- What is the evidence that supports this belief? If I look objectively at all of my life experiences, what is the evidence that this belief is true?
- Is this belief always true for me?
- Does this belief consider the whole picture? Does it take into consideration both the positive and negative ramifications?
- Does this belief encourage my own peace of mind and well-being?
- Did I choose this belief or has it developed from the influence of my family/friends as I was growing up?
Even if these beliefs seem to have offered some value to you in the past, remember that they are no longer serving you, but rather hold you back from getting what you want.
Develop Empowering Beliefs With Affirmations
After having removed the undesired foundation of these beliefs, we can replace them with new beliefs.
Old limiting belief: “If I take a risk, I will fail. If I fail, other people will reject me.”
New empowering belief: “It’s alright for me to take risks and it doesn't matter if I fail – I can learn from every mistake I make. Failing shows that I’m learning and getting better.”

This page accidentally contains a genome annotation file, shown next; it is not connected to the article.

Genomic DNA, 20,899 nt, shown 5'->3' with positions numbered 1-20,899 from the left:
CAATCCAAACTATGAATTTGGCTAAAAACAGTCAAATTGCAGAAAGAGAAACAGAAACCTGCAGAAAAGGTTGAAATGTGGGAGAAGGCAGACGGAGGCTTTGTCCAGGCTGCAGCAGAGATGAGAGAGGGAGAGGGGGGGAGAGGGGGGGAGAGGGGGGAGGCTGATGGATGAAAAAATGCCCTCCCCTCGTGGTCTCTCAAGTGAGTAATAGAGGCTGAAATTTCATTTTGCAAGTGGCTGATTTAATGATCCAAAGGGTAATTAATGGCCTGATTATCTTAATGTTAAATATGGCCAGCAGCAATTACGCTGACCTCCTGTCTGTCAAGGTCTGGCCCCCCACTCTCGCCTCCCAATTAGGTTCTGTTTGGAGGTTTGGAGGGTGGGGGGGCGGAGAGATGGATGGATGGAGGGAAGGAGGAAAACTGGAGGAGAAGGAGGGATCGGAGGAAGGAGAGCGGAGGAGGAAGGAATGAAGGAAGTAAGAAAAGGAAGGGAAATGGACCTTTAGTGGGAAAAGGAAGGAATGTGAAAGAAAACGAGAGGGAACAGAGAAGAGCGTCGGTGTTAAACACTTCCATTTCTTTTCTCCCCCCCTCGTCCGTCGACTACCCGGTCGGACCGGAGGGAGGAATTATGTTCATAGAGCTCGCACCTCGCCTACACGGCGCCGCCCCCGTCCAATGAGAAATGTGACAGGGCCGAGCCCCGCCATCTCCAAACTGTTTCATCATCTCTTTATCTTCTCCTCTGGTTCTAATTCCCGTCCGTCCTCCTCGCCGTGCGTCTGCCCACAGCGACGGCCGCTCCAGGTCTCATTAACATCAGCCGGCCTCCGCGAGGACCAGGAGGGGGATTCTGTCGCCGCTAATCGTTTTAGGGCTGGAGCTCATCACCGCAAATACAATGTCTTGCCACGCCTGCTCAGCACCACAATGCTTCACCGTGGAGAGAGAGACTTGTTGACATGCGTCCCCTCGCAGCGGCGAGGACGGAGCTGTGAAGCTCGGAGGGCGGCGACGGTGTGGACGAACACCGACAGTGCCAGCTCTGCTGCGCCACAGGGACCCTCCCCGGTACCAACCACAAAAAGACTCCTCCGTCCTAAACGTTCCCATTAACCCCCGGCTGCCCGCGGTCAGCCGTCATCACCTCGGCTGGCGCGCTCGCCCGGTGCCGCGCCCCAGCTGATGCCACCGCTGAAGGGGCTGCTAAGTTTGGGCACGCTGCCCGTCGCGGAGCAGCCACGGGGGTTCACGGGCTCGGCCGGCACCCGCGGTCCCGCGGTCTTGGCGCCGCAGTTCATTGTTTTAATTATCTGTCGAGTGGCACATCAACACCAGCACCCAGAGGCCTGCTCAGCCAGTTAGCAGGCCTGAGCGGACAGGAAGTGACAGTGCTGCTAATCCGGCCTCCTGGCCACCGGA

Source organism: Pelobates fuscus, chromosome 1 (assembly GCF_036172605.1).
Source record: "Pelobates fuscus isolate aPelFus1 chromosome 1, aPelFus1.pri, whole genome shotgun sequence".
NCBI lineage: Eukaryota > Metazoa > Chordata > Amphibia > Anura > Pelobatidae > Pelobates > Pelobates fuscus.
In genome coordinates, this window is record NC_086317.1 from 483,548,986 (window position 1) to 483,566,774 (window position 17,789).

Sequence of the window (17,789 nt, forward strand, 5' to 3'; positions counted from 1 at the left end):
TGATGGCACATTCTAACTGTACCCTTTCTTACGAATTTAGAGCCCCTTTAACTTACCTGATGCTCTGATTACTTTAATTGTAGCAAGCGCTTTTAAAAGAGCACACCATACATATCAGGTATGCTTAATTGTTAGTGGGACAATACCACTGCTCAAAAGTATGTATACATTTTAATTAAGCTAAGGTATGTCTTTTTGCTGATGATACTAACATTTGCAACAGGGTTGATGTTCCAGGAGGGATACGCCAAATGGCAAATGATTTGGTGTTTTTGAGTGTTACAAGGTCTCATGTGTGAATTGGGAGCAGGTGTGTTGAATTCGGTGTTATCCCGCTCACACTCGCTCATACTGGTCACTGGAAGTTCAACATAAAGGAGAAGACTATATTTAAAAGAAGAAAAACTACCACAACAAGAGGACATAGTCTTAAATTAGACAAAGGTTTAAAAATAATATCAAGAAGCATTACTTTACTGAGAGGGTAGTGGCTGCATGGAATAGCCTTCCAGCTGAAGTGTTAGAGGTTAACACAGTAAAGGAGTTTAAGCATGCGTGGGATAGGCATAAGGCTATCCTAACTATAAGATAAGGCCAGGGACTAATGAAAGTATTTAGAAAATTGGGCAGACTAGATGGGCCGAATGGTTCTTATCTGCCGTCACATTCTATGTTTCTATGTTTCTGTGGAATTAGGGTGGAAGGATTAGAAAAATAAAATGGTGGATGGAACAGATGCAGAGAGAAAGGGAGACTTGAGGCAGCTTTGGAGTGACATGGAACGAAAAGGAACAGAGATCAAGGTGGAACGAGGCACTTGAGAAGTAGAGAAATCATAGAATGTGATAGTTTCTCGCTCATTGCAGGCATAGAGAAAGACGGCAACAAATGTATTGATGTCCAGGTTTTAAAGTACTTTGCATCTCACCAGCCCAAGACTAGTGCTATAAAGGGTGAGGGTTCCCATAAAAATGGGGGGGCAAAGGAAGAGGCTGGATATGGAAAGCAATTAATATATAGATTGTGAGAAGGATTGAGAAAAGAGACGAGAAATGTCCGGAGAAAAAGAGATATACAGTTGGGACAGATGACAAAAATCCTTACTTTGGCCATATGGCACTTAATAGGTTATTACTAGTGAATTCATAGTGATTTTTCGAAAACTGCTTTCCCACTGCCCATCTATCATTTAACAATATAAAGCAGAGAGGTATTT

Write down a list of new empowering beliefs and read these affirmations out loud every day.
Develop a vision of how you are going to behave and feel once you have adopted these new beliefs. Visualize and tune into that feeling right now while reading the affirmations.
The Core Identity Model
Discovering our beliefs will eventually lead to pondering our belief about who we are.
Who are we at the core? What defines us?
Is there a way to strip away the beliefs we have about our identity and instead uncover the truth of who we really are at our core?
Very often we use what we do and how we do it to define who we are.
What: I’m a banker, a CEO, a member of a political party or a football fan.
How: I’m pretty laid back, I’m willing to take a risk, I’m very detail-oriented, I prefer conservative decisions or I’m very diligent.
The problem is that building our identity on external factors or situations, is not sustainable since these factors and situations can change and can strip us of our identity.
The key is to realize that you are not what you do.
For that purpose, Kain Ramsay introduces his “Core Identity Model”.
This model consists of three separate circles, containing the following words.
What? What do I do in life? What is my profession, hobby, community contribution etc.?
How? How do I do these things? My attitudes, behaviors, preferences and styles.
Who? Who am I really at the core? Which are my core traits that are not defined by what I do and how I do it?